An MP has asked CBA to disclose the engagement letters between the bank and Deloitte, saying he has concerns with the CommInsure review and that CBA may be covering up misconduct.
During a hearing yesterday, CBA chief executive Ian Narev told the House of Representatives standing committee on economics several times that the CommInsure-commissioned Deloitte review was considered by APRA to be robust and independent.
But Labor MP Matt Thistlethwaite said he was concerned that only 10 per cent of the claims reviewed were TPD claims, which typically have a higher denial rate.
“I understand that there were three engagement letters provided to Deloitte. We would like you to provide the engagement letters,” Mr Thistlethwaite said.
Mr Narev said while he was happy to review the letters and see if they are appropriate for reproduction, he does not believe the committee should have any concerns.
“We have an independent expert who has made it clear that it believes the sample was robust and we’ve got a regulator who is completely independent and has described the report as independent and robust,” he said.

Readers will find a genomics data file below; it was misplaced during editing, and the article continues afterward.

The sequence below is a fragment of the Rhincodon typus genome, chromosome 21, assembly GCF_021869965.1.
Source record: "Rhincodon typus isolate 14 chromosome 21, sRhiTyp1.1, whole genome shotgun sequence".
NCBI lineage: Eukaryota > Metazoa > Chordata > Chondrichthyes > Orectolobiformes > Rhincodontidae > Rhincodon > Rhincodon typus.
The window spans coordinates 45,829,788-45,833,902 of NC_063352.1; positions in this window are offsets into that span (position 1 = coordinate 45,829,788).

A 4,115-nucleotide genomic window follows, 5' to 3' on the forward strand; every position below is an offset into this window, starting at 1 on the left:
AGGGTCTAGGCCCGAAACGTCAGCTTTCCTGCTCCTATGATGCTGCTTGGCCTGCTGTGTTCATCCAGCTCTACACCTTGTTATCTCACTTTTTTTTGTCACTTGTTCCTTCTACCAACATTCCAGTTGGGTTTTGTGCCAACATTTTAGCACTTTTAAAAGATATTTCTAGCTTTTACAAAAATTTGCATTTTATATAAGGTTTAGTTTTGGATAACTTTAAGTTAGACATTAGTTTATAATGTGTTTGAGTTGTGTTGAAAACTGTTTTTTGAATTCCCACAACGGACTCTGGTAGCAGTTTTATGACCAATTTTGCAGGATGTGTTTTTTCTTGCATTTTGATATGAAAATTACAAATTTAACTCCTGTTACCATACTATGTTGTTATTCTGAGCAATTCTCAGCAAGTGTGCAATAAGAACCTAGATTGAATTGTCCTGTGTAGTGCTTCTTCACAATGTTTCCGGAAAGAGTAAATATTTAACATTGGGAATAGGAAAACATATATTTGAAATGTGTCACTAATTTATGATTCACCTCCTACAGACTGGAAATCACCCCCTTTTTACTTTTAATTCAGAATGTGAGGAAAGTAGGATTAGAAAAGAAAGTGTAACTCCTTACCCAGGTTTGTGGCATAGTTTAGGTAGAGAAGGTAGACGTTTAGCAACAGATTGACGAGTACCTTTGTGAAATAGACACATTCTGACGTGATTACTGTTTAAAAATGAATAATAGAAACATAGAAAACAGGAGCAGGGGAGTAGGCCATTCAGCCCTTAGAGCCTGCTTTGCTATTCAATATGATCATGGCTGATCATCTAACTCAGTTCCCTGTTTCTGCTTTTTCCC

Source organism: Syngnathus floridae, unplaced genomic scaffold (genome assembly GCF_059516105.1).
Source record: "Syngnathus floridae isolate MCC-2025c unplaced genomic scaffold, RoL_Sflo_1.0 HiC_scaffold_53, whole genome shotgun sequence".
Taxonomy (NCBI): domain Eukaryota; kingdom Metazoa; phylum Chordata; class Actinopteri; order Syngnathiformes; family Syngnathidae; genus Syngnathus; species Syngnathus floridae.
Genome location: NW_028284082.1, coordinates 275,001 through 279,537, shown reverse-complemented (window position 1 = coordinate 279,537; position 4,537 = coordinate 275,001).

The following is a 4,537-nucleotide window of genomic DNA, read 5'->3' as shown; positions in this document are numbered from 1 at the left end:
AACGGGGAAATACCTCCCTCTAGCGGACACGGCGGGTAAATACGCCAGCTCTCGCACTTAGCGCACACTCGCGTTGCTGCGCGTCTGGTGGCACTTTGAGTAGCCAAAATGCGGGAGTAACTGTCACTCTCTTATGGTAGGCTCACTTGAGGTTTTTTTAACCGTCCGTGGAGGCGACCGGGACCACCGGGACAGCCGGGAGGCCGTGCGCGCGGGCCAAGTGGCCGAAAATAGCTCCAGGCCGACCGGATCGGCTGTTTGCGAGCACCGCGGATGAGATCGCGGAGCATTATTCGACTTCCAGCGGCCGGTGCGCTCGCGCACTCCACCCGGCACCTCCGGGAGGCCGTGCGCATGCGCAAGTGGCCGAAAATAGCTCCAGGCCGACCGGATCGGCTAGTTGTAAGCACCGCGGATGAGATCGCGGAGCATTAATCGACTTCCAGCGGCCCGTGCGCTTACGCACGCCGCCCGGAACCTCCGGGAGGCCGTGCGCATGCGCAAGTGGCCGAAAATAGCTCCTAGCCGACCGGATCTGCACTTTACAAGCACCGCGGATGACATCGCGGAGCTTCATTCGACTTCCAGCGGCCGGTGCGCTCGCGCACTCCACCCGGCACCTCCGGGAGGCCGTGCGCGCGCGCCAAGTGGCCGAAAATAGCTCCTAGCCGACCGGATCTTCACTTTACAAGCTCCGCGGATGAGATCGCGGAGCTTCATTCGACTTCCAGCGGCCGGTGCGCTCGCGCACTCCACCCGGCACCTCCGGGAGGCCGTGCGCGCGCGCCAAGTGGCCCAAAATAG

Mr Thistlethwaite, however, accused CBA of hiding behind the report.
“That’s the thing ... You find someone that you say is independent to hide behind. You find an organisation to hide behind to back you. You claim legal privilege on documents that otherwise prove cases against you,” he said.
“It’s more of this cover up. It’s the case that nothing’s changed.”
Mr Narev responded by saying that the other two CommInsure reports, conducted by EY and DLA Piper, will not be released publicly to protect customers and employees.
“The sole reason that we have maintained privilege is because customers and employees were encouraged to speak openly. As you can gather, given the positive nature of the conclusions, our preference would always be to release them,” he said.
“However, people will only be encouraged to speak openly on certain matters if they are guaranteed the reports will be privileged.”
Last week, CBA also defended the CommInsure review after Maurice Blackburn claimed it was not comprehensive enough, and that no claims staff were interviewed as part of the review.
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